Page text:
The damning report, published seven years after it was commissioned by then Prime Minister Gordon Brown, looks into the events leading up to the 2003 war, the handling of the conflict and the aftermath.
Lord Goldsmith was attorney general to the Labour government at the time of the conflict and provided a legal basis for the invasion, which today’s report said took place before “peaceful options for disarmament had been exhausted”.
The report stops short of expressing a view on whether military action was legal but in a statement, Sir John Chilcot said: “We have however concluded that the circumstances in which it was decided that there was a legal basis for military action were far from satisfactory.”
The report notes the change in advice given by Lord Goldsmith between February and March of 2003 – from saying that a second United Nations (UN) Security Council resolution was necessary for military action, to the judgement that “on balance” it wasn’t.
In mid-January 2003, Lord Goldsmith told Blair that a further Security Council resolution would be necessary to provide a legal basis for military action. He did not say until the end of February that, while a second resolution would be preferable, a “reasonable case” could be made that it was not, putting this advice in writing on 7 March.
In response to requests for more clarity from the military and the civil service on whether force would be legal, Lord Goldsmith then advised that the “better view” was that there was, on balance, a secure legal basis for military action without a further Security Council resolution.
Chilcot said Blair gave Goldsmith an assurance that Iraq was in breach of its obligations, therefore justifying military action without a second UN resolution, however he added: “Given the gravity of the decision, Lord Goldsmith should have been asked to provide written advice explaining how, in the absence of a majority in the Security Council, Mr Blair could take that decision.”
Goldsmith has previously been criticised, following reports that he originally said there was no legal basis for the invasion but changed his mind following discussions with US lawyers. Goldsmith told the 2010 Iraq Inquiry that the allegation of political pressure making him change his decision was “complete nonsense”.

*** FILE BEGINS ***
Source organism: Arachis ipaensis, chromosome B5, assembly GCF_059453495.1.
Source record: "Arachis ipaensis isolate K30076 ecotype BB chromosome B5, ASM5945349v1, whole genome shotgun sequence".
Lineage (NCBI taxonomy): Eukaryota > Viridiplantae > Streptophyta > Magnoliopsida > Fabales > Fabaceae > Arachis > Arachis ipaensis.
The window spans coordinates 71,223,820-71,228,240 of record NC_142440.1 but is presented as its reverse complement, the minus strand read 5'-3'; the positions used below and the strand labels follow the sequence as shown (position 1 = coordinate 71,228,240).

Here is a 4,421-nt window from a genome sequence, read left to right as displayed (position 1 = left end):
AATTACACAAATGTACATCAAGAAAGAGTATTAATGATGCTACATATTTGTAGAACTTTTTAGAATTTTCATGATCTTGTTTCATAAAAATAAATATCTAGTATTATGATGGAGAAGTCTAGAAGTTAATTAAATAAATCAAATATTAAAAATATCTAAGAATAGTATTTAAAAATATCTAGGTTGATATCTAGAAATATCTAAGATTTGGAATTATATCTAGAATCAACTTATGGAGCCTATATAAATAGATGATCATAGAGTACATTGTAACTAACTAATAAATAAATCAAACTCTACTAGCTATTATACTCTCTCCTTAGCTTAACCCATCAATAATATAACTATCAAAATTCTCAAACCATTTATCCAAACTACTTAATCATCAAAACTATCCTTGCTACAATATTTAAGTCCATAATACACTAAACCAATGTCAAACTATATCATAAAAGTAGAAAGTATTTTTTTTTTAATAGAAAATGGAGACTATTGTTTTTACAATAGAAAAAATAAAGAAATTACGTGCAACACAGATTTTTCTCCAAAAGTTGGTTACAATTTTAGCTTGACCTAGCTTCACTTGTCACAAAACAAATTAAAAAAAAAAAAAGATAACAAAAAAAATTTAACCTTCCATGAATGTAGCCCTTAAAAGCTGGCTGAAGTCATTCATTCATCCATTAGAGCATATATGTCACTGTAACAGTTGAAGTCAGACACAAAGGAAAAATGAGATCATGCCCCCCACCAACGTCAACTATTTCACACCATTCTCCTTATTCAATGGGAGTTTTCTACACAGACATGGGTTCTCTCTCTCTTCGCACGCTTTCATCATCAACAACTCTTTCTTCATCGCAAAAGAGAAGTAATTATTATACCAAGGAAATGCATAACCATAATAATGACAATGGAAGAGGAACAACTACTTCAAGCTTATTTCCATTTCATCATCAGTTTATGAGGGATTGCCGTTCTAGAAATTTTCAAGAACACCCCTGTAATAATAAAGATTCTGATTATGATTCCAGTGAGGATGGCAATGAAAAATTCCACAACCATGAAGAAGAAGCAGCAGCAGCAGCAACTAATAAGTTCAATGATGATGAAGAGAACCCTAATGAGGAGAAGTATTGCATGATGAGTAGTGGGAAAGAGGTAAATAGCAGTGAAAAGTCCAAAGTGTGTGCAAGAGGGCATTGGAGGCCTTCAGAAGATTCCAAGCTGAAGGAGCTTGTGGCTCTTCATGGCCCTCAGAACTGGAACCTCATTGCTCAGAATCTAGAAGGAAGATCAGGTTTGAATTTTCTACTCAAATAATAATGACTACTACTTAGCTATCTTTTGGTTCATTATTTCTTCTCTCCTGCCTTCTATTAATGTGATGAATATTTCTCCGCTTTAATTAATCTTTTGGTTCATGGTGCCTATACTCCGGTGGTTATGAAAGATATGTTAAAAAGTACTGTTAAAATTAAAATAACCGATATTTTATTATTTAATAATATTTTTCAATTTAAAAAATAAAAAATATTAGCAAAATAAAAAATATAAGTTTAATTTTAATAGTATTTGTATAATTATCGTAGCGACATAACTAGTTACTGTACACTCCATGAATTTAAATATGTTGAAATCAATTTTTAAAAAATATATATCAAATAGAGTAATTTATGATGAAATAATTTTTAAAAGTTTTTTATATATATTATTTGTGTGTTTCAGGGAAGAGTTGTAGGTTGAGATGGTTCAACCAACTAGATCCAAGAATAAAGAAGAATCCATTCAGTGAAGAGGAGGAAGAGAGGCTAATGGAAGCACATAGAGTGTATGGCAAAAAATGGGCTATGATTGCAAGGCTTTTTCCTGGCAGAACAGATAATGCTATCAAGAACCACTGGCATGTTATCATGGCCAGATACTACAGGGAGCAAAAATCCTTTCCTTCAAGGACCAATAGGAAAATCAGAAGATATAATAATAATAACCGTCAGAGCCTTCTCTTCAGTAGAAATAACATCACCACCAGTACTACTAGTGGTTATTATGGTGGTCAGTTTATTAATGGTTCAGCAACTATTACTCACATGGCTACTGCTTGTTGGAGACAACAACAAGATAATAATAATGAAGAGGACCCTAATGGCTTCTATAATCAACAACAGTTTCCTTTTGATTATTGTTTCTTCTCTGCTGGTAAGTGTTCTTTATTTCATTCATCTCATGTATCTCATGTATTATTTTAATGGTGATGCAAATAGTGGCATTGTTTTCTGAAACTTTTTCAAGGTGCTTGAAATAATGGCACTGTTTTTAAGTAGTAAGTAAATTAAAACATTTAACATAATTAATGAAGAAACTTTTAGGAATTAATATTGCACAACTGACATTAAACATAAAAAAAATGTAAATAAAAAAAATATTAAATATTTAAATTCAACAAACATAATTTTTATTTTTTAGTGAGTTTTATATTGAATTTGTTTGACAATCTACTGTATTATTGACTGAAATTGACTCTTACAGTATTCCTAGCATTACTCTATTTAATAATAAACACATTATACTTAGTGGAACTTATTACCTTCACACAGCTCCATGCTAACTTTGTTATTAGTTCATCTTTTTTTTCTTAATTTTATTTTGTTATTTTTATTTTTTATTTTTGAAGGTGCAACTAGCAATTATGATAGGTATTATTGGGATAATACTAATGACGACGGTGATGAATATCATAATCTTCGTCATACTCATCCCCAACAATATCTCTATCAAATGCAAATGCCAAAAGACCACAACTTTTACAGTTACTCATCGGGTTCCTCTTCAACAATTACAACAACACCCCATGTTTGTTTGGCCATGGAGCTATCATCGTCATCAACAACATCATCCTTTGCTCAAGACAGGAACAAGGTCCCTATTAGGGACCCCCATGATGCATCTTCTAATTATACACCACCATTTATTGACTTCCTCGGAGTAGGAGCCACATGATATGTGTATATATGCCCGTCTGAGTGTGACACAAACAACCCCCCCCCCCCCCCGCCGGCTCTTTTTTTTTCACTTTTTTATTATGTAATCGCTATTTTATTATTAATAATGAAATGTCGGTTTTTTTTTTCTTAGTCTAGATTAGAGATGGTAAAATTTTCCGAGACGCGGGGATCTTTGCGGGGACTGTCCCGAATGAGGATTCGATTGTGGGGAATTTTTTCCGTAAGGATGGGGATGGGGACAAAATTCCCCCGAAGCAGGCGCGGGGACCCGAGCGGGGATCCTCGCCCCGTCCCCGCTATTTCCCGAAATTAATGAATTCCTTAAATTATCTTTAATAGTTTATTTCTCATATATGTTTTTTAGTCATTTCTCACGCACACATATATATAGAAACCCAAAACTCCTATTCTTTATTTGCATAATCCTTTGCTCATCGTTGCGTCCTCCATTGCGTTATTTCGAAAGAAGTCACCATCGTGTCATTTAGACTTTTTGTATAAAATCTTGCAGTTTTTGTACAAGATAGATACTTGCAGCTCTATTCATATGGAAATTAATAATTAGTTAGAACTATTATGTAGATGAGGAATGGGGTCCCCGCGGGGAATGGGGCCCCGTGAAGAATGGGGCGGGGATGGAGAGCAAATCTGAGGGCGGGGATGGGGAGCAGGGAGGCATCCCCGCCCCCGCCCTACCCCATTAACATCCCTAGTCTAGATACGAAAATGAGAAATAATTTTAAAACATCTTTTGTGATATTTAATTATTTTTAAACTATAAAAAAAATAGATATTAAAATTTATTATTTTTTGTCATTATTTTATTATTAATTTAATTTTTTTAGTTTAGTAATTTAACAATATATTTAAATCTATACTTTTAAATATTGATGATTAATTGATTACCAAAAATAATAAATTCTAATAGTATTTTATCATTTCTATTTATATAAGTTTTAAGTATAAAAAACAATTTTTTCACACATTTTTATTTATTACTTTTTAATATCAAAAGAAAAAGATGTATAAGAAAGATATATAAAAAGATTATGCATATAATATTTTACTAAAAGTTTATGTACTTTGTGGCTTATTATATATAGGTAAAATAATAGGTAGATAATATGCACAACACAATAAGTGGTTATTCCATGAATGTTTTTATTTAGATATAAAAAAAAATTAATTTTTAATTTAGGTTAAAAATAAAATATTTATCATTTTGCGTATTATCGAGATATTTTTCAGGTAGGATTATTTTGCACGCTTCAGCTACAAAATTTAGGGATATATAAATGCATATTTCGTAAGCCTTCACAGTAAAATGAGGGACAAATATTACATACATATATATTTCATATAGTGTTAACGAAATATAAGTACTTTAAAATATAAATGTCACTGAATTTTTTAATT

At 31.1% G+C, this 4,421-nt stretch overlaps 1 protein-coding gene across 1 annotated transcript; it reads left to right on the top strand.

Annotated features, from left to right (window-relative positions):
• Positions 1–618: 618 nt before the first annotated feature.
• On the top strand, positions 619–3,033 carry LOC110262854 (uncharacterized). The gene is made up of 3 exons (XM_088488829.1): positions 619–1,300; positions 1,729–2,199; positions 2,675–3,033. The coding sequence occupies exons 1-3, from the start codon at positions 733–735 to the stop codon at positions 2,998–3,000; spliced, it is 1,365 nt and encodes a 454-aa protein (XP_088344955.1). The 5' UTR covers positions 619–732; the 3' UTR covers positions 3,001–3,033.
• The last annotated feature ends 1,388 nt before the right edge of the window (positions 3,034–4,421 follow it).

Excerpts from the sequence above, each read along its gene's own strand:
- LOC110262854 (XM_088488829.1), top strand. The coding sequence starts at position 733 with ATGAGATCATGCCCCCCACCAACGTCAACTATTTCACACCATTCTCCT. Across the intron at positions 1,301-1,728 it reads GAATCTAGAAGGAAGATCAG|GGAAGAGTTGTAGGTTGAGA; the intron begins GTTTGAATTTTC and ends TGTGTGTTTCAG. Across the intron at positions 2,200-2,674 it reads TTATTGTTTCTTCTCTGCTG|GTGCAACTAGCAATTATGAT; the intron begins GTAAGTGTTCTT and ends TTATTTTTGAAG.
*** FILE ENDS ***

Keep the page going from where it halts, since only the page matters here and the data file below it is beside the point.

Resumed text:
In response to today’s report he said in a statement that he welcomed the fact that the report did not challenge either his conclusion that there was sufficient authority to go to war or that it was his honestly held view.
He added: “Sir John today expresses concern about the process by which my advice was obtained. I agree that process should be improved for the future. As I said in my evidence, I think that there ought to be a Cabinet sub-committee to consider issues relating to the legality of government policy, and that legal advisers should be closely involved in the policy-making process.
“In purely technical terms, legal opinions can differ. I provided my advice to the best of my abilities and aware of the seriousness of any decision to go to war. In my opinion, that decision was in accordance with international law and it was permissible for those with the responsibility for taking the decision to proceed. So, I believed then – and I still believe – that military action was lawful.”
Goldsmith joined Debevoise in September 2007 after serving as attorney general from 2001 to 2007. He heads the firm’s European and Asian litigation practices.
Prior to his government role, he practised at Fountain Chambers from 1972-2001 focusing on international litigation, commercial, corporate and appellate work. He took silk in 1987.